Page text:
Wine sales decline and blame it on the young’ins?

Interesting article on how wine sales have declined two years in a row, first time in 30 year, and that it’s people under 50 not drinking as much wine that’s driving it…

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One of the things taking wine dollars away is cocktails. Europe is going cocktail crazy the last couple of years. I was in Belgium last fall, and the breweries are doing everything to attract the younger drinkers - lots of ‘frou frou’ cocktail fruit beers etc - And I remember hearing this in France as well.

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a few very high-level caveats for these reports. i read them every year and rob and his team have done an amazing job putting them together.

it’s based on the massest of the mass market trends, items, and suppliers. their data sources of Nielsen and SipSource - orgs that are limited in their view to the massive players. wine and all alcohol is a massively long tail industry. this isn’t the case in most well-known consumer products. point being, all the info is correct, but it’s a very limited picture. and as such, i find it difficult from which to derive salient insights. in the case of this report applying to wine berserkers, it’s approaching irrelevant imo.

things to keep in mind when reading the report:

  1. premium category is anything over $15 ish
  2. most of the data is based on retail (off-premise), though roughly 50% of all consumer spend in the USA is on-premise
    3, what little on-premise info they have is incredibly limited and again, the largest brands and wholesalers

i offer this as clarifying context for the report. the underlying data they present is accurate from the sources, but the resulting trends and predictions get a bit muddy given how much they aren’t able to capture.

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It’s anecdotal, but I’d say about a quarter of the young people I know are abstaining from any alcohol. Think booze might be the new cigarettes.

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I also wonder how the aging of the Baby Boomers and early Gen X ers are impacting this. A larger % of the overall population is over 50 now… Makes sense that younger people are drinking beer and spirits…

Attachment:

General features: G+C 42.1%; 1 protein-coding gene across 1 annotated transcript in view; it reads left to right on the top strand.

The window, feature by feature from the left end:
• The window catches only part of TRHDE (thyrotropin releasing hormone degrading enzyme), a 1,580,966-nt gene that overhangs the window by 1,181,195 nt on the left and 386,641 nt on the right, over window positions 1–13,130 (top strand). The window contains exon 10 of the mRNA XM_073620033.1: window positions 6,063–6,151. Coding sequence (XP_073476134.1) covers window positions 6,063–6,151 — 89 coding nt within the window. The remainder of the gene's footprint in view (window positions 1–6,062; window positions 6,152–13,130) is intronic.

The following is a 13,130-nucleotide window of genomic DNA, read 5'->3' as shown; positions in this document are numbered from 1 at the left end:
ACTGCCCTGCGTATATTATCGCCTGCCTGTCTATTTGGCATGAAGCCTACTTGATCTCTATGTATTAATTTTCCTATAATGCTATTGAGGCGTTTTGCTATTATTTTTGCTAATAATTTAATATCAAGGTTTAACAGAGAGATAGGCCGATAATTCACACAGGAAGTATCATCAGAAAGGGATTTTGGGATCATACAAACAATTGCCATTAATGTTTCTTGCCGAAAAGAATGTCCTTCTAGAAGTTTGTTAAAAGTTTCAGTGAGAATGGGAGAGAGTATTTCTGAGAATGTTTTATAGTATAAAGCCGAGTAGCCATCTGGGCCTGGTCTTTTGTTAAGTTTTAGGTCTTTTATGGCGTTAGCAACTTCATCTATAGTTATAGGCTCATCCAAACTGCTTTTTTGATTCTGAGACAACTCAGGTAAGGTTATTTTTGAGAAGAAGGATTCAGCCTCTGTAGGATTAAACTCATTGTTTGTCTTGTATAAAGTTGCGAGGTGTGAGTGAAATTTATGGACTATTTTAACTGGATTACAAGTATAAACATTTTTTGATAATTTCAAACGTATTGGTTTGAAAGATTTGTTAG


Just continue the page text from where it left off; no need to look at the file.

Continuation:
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Hey, I’m doing my best here, but I’m only one person! As stated in this article, this goes to the lack of disposable income. Of my circle of friends (also majority under 50), the majority don’t drink wine and this is largely because of the cost. You go to a bar or restaurant for example, a beer costs $6, a glass of wine costs $12 at minimum, at the liquor store, you can get an 18 pack of beer for $20, a bottle of wine for $20 seems crazy to some (and that’s a less expensive bottle). I’m not saying I’m the only wine drinker, but I’m in the minority for certain. Now, I’m one of those wine drinkers in that under 50 category, but I also enjoy spirits and beer. I do prefer craft beers but will drink Coors or Bud now and then on a hot summer day, or at a game. But even at a game, I’m more likely to go bang for the buck and get a double bourbon and ginger rather than a beer or wine. And the spirits we buy tend towards higher end whiskey, so we often spend $100+ on a bottle of whiskey, but that’s going to last us a while. Also, I must say, there was a thread out there at one point where someone asked how much everyone spends a month on their wine habit. I was a little in shock to see some of the numbers people put out there, because I simply don’t have that level of disposable income and I would say the majority of my peers don’t as well. I’m probably closer to about $300/quarter on wine purchases, which probably leaves you thinking I’m not drinking nearly enough wine, I agree. However, with BD coming up, I have been preparing my budget for a large (to me) splurge, which will still likely be minute compared to what others will spend. As far as the abstaining from alcohol, I don’t know that group. I hear about dry January, or sober October, but I haven’t completed one of those myself.